The Murderers are Among Us / Die Mörder sind unter uns
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The Murderers are Among Us / Die Mörder sind unter uns

The Murderers are Among Us / Die Mörder sind unter uns

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Goethe-Institut London

50 Princes Gate

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London, United Kingdom

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Following the end of WW2, the photographer Susanne Wallner, a concentration camp survivor, returns home to Berlin, where she finds her apartment occupied by Dr. Hans Mertens, a surgeon who fought in the war and is now trying to drown his traumatic experiences in alcohol. His desperate cynicism, strongly contrasts with Susanne’s wish to put the past behind her and to start a new life. Thrown together in the small flat, they eventually grow closer, and Susanne’s love seems to help Mertens regain his will to live. When he accidentally crosses paths with Brückner, his former captain in the army and now a successful business man, he is determined to make his former commander pay for the killing of innocent civilians in 1942 at the Eastern front. It was a massacre that Mertens feels he was too weak to prevent, which weighs heavily on his conscience, while Brückner doesn’t feel the slightest regret.

The Murderers are Among Us was the first feature film to be made in Germany after the Second World War and it was the first film to be produced by the DEFA, the Deutsche Film-Aktiengesellschaft, which was founded on 17 May 1946 in the Soviet Sector and after the founding of the GDR in 1949 became its official state-owned production company.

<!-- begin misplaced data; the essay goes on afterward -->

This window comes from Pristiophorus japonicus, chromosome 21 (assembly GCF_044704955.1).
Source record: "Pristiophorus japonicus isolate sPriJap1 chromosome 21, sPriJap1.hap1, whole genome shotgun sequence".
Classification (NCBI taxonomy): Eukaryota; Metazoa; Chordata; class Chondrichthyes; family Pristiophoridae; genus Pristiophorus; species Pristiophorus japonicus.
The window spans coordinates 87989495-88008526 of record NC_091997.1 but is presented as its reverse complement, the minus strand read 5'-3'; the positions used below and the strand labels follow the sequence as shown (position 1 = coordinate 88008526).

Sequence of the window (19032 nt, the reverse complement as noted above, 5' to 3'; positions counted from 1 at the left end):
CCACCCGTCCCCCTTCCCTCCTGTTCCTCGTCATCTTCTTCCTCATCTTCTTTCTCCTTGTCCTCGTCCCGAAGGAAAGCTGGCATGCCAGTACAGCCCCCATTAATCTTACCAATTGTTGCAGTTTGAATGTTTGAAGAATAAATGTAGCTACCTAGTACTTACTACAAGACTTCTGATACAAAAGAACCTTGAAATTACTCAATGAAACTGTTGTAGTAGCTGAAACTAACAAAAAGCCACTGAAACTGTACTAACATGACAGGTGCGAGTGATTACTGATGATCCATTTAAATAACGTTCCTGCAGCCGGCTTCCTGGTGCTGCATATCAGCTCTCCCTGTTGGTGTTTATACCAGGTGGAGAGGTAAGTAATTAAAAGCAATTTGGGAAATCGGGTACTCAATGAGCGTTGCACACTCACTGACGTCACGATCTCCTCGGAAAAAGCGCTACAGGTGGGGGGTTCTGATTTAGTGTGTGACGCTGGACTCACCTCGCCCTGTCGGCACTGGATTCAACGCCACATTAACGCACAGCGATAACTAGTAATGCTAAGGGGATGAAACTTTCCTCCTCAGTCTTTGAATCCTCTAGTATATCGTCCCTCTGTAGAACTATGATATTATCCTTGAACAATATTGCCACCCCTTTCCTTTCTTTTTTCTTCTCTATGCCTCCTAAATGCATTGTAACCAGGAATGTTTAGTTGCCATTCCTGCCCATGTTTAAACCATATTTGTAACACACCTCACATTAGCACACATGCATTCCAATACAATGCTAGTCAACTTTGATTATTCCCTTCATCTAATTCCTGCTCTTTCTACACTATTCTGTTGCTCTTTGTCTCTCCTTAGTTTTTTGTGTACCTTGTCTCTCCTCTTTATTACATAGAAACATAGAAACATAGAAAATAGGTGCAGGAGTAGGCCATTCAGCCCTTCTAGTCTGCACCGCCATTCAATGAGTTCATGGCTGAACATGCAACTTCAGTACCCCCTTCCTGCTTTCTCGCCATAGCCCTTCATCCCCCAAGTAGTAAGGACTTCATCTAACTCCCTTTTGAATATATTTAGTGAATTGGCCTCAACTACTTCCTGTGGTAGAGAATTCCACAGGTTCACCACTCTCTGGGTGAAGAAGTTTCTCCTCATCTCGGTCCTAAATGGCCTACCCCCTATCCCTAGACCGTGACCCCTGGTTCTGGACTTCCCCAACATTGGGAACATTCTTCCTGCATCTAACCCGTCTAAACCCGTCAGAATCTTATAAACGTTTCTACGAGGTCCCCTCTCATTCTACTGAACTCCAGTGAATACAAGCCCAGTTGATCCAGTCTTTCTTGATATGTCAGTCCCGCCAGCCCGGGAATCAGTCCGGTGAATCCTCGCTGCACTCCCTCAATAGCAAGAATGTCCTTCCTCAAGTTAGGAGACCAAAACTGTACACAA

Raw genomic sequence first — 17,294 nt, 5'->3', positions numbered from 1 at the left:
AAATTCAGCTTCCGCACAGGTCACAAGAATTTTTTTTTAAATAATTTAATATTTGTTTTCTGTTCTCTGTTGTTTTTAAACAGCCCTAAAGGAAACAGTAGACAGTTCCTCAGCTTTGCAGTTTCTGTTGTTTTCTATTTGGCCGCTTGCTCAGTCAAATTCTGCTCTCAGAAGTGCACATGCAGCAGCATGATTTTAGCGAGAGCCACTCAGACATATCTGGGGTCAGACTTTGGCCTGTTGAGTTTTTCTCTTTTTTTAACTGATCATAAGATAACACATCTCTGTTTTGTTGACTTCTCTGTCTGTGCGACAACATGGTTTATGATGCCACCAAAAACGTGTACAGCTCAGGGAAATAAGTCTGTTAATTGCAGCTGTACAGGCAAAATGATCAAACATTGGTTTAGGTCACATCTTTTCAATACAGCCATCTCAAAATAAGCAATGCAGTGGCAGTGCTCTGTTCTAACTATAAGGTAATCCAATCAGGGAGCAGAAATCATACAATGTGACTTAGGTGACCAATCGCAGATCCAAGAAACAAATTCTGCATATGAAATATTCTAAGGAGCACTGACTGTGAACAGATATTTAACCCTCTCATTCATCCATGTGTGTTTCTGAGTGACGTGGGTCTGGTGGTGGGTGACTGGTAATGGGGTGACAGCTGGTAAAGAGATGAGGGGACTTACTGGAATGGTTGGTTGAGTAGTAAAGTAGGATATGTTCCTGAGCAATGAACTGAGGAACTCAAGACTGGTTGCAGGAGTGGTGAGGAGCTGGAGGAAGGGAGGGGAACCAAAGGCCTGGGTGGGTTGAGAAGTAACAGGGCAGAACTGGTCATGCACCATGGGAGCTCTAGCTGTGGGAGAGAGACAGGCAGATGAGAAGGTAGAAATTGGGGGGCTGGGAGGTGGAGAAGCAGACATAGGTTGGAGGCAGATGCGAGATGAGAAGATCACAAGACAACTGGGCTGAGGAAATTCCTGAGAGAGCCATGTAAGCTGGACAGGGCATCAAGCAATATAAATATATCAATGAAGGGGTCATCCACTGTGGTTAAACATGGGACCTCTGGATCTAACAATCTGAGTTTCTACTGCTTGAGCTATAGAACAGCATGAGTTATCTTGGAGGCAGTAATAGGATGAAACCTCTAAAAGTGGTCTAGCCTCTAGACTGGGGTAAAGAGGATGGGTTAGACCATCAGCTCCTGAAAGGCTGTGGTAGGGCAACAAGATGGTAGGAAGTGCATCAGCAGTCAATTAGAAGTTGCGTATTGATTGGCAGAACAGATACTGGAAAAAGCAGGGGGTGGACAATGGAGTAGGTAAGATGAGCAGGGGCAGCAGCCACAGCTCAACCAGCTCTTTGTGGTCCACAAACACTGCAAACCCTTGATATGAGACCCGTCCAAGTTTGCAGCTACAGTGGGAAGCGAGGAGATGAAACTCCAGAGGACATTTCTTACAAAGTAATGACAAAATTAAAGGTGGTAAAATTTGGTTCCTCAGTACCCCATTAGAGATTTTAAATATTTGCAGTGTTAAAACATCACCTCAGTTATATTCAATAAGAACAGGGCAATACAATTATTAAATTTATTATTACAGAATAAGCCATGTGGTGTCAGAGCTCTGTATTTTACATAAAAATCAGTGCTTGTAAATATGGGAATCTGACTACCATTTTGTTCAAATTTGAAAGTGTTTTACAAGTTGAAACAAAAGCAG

Filmed between March and July 1946, the film makes ample use of shots of Berlin’s ruins and rubble and employs many stylistics traits of the expressionist cinema of the 1920s to underline its sombre mood and psychological drama. But beyond its visual impact and its documentary interest, the film has also remained significant for its content. Not only did it tell a story set in the immediate aftermath of the war showing the physical and psychological destruction it caused, but it directly addressed the urgency of persecuting the crimes of the Nazis of which many, like Brückner in the film, tried to disappear into a normal civilian existence or entered influential positions in public institutions and private industry. That the Germans themselves did not take up the persecution of Nazi perpetrators with all the necessary consequence has been picked up by recent films such as The People vs. Fritz Bauer (2015) or Labyrinth of Lies. (2014). What The Murderers Are Among Us does not strongly dwell on is the collective guilt of the general German population, who did not necessarily share Mertens’ sense of guilt. Neither did the film refer to the extermination of Jews.

The film premiered on 15 October 1946 in the Admirals Palast in Berlin and was generally well received. It made its female protagonist, Hildegard Knef, a star. For the director Wolfgang Staudte, who had participated in the production of films made under the Nazis and had even played a small part in the anti-Semitic propaganda film Jud Süß, it was the first of several films exploring Germany’s fascist past, such as Rotation (1948/49), Kirmes (The Fair, 1960), and of Rosen für den Staatsanwalt (Roses for the Prosecutor, 1959).

Germany (East) 1946, b/w, DCP, 90 mins. German with English subitles.
Director: Wolfgang Staudte. With Wilhelm Borchert, Hildegard Knef, Arno Paulsen, Robert Forsch.

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Goethe-Institut London

50 Princes Gate

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London, United Kingdom

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